– Wyatt Ryder
Two years ago, Trinette Wilton, mother of Invercargill, suffered unimaginable loss when her 22-year-old daughter, Azalia, was murdered by her ex-partner, with whom she had a daughter.
Her life has never been the same since, but Ms. Winton has found a way to take her pain and grief and use it to educate and help others about domestic violence.
“All we’ve wanted to do, since the day Azalia passed away, is help people and that doesn’t happen to anyone else.
“We wouldn’t be silent and let this happen with another woman.”
With the help of her family, Ms. Wilton started a business, all of the proceeds of which were donated to domestic violence charities.
The Azalia Apparel is an online retail store that sells clothing with messages to raise awareness about this issue.
Ms. Wilton has also helped people in the community and across the country who approach her to talk about their own concerns about their relationship.
“This is a very encouraging situation and it motivates us to help these people. Many contact us saying that our story is really helping them.”
She hoped to be able to honor the life of her daughter and, therefore, of her granddaughter, who was brought up by her.
“Her death was not in vain. She did not die for nothing and we want people to be able to reach out and talk to us.
“There is no right way to handle this, there is no magic trick to survive this stuff, but we hope our story can help other women out of this kind of thing. relationships. “
– Luisa Girao
After being the only animal selected in the top 20 for 2021, cancer-detecting dog Levi could likely ask for a raise, or even renegotiate the terms of his leash.
Levi works for K9 Medical Detection New Zealand (K9MD) and can tell if bowel cancer is present in saline samples.
In June of this year, in a world first, the Dunedin-trained German Shepherd successfully completed the proof-of-concept stage of training by detecting bowel cancer samples in saline as low as 1% .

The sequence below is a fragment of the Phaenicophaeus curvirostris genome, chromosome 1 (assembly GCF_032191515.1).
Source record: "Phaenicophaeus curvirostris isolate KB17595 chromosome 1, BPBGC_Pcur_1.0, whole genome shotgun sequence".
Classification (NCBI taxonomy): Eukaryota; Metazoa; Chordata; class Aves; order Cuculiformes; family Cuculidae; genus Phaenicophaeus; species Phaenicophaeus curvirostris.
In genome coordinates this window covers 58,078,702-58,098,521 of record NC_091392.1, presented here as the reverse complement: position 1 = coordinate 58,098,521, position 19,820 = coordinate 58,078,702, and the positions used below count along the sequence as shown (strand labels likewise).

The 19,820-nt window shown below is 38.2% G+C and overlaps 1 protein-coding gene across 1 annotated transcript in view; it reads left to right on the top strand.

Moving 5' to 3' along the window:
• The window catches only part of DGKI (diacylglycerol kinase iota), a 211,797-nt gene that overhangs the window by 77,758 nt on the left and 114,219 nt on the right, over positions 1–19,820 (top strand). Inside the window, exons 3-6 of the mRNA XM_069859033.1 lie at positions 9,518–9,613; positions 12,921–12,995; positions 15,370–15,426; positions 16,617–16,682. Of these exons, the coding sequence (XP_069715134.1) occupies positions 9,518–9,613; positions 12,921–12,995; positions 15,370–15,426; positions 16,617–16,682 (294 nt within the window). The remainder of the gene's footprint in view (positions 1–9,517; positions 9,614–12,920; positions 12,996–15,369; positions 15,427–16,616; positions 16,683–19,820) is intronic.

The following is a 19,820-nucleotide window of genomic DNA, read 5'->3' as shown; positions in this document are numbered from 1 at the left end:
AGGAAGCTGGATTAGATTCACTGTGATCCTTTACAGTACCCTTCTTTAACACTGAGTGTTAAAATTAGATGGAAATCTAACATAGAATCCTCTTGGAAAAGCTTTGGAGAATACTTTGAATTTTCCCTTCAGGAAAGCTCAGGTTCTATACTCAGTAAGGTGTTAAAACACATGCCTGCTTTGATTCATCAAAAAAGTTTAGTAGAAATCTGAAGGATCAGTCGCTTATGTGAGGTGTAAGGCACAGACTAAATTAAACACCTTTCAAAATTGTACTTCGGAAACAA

The proof-of-concept test had never been successfully performed before, and the Bowel Cancer Foundation Trust and K9MD said it was a major step towards detecting bowel cancer using urine samples.
It is believed that Levi’s nose will help reduce overcrowded waiting lists for early detection of bowel cancer here in New Zealand.
Right now, waiting lists for gut screening are exploding because they contain patients with bowel cancer, mixed in with those with inflammatory conditions and other bowel conditions.
The test will detect these specific bowel cancer patients earlier and ultimately save lives.
Levi’s training has now moved on to step two, which is to detect bowel cancer in patients’ urine samples.
While being selected as one of the 20 best people of the year meant little to Levi, his personal assistant (also known as K9MD’s CEO) Pauline Blomfield was elated.
“I feel both proud and humbled to have been selected.
“We are incredibly proud to be able to work on creating a simple diagnostic urine test for all New Zealanders, and we are also very proud to be able to do so here in Dunedin.
“Levi loves his toy very much. A real treat for him is to play with him and his trainer.
“I think we could renegotiate how much time they’ll spend playing with it.”
– John Lewis